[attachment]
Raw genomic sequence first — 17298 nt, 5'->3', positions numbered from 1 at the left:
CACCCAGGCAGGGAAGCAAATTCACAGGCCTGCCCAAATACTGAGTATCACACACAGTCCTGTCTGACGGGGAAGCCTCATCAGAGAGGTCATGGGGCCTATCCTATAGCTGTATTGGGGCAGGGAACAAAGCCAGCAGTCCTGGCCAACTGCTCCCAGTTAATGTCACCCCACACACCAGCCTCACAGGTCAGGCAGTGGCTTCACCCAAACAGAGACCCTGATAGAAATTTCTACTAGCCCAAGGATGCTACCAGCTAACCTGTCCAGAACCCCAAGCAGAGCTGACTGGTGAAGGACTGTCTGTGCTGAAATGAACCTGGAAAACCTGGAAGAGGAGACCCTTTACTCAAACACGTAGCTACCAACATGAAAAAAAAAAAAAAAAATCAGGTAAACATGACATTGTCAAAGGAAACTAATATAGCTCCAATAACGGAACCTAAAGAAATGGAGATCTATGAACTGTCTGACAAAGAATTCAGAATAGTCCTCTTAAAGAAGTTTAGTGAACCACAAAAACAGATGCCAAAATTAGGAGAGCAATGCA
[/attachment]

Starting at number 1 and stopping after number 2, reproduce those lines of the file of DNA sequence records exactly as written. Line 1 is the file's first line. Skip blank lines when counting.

Raw genomic sequence first — 17298 nt, 5'->3', positions numbered from 1 at the left:
CACCCAGGCAGGGAAGCAAATTCACAGGCCTGCCCAAATACTGAGTATCACACACAGTCCTGTCTGACGGGGAAGCCTCATCAGAGAGGTCATGGGGCCTATCCTATAGCTGTATTGGGGCAGGGAACAAAGCCAGCAGTCCTGGCCAACTGCTCCCAGTTAATGTCACCCCACACACCAGCCTCACAGGTCAGGCAGTGGCTTCACCCAAACAGAGACCCTGATAGAAATTTCTACTAGCCCAAGGATGCTACCAGCTAACCTGTCCAGAACCCCAAGCAGAGCTGACTGGTGAAGGACTGTCTGTGCTGAAATGAACCTGGAAAACCTGGAAGAGGAGACCCTTTACTCAAACACGTAGCTACCAACATGAAAAAAAAAAAAAAAAATCAGGTAAACATGACATTGTCAAAGGAAACTAATATAGCTCCAATAACGGAACCTAAAGAAATGGAGATCTATGAACTGTCTGACAAAGAATTCAGAATAGTCCTCTTAAAGAAGTTTAGTGAACCACAAAAACAGATGCCAAAATTAGGAGAGCAATGCA